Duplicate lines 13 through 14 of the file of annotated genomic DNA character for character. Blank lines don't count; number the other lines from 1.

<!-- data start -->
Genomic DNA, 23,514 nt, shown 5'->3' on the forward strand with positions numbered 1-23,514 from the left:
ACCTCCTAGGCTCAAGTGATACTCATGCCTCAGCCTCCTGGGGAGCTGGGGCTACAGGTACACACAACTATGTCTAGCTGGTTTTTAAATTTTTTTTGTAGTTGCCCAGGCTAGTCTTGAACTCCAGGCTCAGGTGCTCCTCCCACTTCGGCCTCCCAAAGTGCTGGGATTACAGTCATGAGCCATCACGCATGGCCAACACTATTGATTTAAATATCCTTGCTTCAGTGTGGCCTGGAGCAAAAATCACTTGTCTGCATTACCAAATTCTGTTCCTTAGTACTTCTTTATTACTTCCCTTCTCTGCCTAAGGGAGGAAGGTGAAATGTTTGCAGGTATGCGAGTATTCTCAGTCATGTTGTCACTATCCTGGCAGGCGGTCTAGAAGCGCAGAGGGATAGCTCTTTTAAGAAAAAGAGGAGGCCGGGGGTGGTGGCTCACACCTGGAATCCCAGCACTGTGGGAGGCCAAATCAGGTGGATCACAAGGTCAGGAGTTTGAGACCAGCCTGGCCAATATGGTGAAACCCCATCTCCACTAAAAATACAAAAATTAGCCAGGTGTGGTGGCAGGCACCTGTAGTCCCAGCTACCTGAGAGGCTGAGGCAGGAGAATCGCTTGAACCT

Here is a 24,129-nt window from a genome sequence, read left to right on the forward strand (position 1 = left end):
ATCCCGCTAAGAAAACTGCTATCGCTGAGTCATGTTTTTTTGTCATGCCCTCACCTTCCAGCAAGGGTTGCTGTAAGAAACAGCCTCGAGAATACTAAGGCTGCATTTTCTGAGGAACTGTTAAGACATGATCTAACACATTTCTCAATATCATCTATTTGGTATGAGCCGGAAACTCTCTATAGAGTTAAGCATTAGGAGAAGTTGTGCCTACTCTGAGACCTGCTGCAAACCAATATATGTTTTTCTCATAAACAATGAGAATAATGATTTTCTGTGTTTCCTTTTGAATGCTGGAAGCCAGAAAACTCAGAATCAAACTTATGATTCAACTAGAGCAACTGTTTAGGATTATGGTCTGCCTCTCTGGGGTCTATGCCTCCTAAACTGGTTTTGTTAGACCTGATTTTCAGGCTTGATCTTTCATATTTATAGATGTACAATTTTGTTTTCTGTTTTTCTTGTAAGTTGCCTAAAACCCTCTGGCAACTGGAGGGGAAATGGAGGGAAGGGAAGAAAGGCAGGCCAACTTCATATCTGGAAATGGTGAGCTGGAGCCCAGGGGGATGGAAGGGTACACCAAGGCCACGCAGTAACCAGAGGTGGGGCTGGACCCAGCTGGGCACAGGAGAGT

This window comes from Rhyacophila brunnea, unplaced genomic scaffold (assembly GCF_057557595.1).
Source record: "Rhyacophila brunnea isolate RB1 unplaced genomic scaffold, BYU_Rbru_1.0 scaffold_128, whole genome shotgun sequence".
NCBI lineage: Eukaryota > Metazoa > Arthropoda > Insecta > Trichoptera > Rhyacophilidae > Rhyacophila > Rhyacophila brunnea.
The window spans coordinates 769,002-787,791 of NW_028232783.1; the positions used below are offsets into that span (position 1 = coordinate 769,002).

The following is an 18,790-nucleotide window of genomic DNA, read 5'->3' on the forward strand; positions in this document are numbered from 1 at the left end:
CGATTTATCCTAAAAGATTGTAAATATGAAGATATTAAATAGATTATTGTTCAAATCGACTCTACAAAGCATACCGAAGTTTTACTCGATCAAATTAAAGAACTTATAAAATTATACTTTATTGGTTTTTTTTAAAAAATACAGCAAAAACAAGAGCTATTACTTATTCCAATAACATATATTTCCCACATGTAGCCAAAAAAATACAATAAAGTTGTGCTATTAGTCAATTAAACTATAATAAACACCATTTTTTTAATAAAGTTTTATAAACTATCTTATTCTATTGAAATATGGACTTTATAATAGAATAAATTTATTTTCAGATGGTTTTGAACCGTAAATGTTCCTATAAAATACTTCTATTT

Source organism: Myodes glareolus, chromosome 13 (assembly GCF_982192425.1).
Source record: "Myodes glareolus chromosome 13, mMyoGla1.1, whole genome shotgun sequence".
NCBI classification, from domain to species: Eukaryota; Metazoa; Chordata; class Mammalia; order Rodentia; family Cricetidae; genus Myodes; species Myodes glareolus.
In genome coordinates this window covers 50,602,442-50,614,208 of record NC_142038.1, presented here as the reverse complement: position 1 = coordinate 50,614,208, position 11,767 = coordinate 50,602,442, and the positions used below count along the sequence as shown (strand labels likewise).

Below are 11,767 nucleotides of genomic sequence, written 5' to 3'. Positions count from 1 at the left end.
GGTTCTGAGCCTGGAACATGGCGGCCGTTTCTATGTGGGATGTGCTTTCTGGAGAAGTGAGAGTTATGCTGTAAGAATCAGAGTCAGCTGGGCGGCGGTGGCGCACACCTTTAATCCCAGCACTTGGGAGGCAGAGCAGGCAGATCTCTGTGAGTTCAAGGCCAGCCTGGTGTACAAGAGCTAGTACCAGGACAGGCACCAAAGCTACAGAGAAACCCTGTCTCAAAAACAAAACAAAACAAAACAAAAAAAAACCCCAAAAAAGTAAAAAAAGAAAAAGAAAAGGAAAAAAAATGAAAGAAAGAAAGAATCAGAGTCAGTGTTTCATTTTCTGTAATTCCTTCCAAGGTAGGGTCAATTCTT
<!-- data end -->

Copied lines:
NCBI classification, from domain to species: Eukaryota; Metazoa; Chordata; class Mammalia; order Rodentia; family Cricetidae; genus Myodes; species Myodes glareolus.
In genome coordinates this window covers 50,602,442-50,614,208 of record NC_142038.1, presented here as the reverse complement: position 1 = coordinate 50,614,208, position 11,767 = coordinate 50,602,442, and the positions used below count along the sequence as shown (strand labels likewise).